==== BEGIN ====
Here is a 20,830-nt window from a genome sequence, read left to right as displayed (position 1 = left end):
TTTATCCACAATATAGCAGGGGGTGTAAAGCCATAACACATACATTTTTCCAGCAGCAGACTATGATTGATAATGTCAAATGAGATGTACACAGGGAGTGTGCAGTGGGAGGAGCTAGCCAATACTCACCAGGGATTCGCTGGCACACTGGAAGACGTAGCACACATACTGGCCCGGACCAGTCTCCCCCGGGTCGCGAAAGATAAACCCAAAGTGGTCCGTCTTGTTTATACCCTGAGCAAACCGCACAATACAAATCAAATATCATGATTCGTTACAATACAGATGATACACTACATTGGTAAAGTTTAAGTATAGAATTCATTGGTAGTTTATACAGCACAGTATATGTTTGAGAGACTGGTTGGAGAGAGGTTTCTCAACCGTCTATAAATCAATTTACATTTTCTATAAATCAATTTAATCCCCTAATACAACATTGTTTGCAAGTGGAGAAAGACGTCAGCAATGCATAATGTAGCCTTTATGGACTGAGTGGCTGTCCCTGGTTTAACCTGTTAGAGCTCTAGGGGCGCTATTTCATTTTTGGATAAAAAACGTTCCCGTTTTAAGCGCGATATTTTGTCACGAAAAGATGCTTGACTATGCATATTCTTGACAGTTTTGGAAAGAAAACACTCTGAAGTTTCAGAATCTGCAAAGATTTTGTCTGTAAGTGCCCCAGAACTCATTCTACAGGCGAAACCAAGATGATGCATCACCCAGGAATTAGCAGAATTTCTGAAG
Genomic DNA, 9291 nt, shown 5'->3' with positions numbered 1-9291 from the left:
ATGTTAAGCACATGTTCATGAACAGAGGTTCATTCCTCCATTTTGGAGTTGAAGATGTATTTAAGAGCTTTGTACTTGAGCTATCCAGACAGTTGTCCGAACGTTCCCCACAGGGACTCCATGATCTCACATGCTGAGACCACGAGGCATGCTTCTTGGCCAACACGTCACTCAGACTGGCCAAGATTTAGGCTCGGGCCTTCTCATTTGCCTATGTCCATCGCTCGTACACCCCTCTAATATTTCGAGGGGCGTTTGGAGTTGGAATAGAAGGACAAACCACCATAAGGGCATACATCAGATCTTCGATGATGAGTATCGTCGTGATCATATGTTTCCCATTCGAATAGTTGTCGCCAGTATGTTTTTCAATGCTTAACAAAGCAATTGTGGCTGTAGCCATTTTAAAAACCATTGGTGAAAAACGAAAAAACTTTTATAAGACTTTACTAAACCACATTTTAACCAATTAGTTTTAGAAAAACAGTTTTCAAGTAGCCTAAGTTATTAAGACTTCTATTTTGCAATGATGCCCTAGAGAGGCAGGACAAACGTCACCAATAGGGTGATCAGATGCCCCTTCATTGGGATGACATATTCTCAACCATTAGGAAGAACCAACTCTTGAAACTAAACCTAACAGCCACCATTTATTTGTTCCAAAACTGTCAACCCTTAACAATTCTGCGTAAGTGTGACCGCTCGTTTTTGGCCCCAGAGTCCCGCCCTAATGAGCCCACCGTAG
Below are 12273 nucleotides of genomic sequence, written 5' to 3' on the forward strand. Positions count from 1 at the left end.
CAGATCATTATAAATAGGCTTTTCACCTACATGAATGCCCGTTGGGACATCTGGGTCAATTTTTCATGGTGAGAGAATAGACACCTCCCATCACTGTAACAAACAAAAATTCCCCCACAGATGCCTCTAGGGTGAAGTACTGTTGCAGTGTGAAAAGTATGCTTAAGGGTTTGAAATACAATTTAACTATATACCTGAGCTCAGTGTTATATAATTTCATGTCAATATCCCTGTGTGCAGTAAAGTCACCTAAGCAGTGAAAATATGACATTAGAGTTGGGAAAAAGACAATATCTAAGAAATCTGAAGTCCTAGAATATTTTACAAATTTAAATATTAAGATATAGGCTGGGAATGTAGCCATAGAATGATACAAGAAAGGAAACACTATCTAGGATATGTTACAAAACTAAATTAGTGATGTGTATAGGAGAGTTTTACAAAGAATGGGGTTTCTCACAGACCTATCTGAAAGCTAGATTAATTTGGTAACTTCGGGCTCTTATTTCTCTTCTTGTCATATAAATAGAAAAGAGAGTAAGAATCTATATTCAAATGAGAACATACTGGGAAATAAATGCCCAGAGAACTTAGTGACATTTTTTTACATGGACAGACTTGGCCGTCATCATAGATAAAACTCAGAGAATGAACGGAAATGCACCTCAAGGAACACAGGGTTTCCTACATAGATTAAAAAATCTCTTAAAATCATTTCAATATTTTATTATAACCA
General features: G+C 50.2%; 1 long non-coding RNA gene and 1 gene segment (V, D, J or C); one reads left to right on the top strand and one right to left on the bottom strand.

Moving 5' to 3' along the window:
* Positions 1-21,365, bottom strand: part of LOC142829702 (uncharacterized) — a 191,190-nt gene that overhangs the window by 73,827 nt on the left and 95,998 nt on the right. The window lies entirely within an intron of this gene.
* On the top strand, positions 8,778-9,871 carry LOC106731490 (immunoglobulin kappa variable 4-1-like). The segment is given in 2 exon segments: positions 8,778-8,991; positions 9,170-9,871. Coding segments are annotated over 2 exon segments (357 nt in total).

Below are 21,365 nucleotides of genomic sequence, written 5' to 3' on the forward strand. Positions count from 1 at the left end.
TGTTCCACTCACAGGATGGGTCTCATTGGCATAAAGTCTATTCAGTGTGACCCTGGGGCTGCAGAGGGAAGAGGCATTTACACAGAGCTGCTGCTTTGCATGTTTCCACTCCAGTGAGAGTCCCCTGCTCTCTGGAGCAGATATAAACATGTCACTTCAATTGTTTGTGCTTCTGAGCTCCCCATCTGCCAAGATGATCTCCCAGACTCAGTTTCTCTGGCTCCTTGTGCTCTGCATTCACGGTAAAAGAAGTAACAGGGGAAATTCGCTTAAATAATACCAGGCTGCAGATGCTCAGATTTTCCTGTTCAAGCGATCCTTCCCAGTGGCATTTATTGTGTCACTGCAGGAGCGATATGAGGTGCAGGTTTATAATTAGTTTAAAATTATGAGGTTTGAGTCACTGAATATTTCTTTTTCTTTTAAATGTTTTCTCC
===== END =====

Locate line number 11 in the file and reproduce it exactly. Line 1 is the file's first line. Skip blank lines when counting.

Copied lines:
Below are 21,365 nucleotides of genomic sequence, written 5' to 3' on the forward strand. Positions count from 1 at the left end.